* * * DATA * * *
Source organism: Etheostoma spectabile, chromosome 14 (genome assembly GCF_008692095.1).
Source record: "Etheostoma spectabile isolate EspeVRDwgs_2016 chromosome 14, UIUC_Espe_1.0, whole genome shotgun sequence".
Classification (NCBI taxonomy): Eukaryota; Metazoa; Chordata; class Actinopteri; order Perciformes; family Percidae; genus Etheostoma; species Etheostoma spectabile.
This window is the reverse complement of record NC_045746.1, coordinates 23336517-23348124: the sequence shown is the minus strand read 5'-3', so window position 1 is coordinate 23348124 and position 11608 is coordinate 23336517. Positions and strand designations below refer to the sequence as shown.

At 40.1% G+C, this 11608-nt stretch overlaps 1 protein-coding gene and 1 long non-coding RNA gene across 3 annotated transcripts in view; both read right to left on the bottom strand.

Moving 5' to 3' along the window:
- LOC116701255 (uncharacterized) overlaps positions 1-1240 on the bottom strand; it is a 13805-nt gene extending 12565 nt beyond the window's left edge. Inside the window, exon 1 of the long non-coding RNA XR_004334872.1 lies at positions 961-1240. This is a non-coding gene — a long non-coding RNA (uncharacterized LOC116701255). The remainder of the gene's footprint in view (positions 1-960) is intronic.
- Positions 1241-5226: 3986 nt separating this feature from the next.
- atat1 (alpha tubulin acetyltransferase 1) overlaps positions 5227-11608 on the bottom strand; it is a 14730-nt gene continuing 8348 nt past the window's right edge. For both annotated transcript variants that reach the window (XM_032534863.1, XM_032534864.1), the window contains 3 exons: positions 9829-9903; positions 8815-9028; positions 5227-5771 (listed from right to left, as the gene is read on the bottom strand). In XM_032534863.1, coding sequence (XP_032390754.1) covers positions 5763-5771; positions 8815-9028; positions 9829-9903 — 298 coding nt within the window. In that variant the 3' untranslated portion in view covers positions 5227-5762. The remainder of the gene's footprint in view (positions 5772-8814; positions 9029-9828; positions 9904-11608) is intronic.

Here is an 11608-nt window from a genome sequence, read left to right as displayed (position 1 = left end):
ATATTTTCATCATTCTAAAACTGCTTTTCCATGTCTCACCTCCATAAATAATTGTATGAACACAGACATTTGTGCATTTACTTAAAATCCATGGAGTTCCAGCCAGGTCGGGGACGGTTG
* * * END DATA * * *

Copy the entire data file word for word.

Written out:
Source organism: Etheostoma spectabile, chromosome 14 (genome assembly GCF_008692095.1).
Source record: "Etheostoma spectabile isolate EspeVRDwgs_2016 chromosome 14, UIUC_Espe_1.0, whole genome shotgun sequence".
Classification (NCBI taxonomy): Eukaryota; Metazoa; Chordata; class Actinopteri; order Perciformes; family Percidae; genus Etheostoma; species Etheostoma spectabile.
This window is the reverse complement of record NC_045746.1, coordinates 23336517-23348124: the sequence shown is the minus strand read 5'-3', so window position 1 is coordinate 23348124 and position 11608 is coordinate 23336517. Positions and strand designations below refer to the sequence as shown.

At 40.1% G+C, this 11608-nt stretch overlaps 1 protein-coding gene and 1 long non-coding RNA gene across 3 annotated transcripts in view; both read right to left on the bottom strand.

Moving 5' to 3' along the window:
- LOC116701255 (uncharacterized) overlaps positions 1-1240 on the bottom strand; it is a 13805-nt gene extending 12565 nt beyond the window's left edge. Inside the window, exon 1 of the long non-coding RNA XR_004334872.1 lies at positions 961-1240. This is a non-coding gene — a long non-coding RNA (uncharacterized LOC116701255). The remainder of the gene's footprint in view (positions 1-960) is intronic.
- Positions 1241-5226: 3986 nt separating this feature from the next.
- atat1 (alpha tubulin acetyltransferase 1) overlaps positions 5227-11608 on the bottom strand; it is a 14730-nt gene continuing 8348 nt past the window's right edge. For both annotated transcript variants that reach the window (XM_032534863.1, XM_032534864.1), the window contains 3 exons: positions 9829-9903; positions 8815-9028; positions 5227-5771 (listed from right to left, as the gene is read on the bottom strand). In XM_032534863.1, coding sequence (XP_032390754.1) covers positions 5763-5771; positions 8815-9028; positions 9829-9903 — 298 coding nt within the window. In that variant the 3' untranslated portion in view covers positions 5227-5762. The remainder of the gene's footprint in view (positions 5772-8814; positions 9029-9828; positions 9904-11608) is intronic.

Here is an 11608-nt window from a genome sequence, read left to right as displayed (position 1 = left end):
ATATTTTCATCATTCTAAAACTGCTTTTCCATGTCTCACCTCCATAAATAATTGTATGAACACAGACATTTGTGCATTTACTTAAAATCCATGGAGTTCCAGCCAGGTCGGGGACGGTTG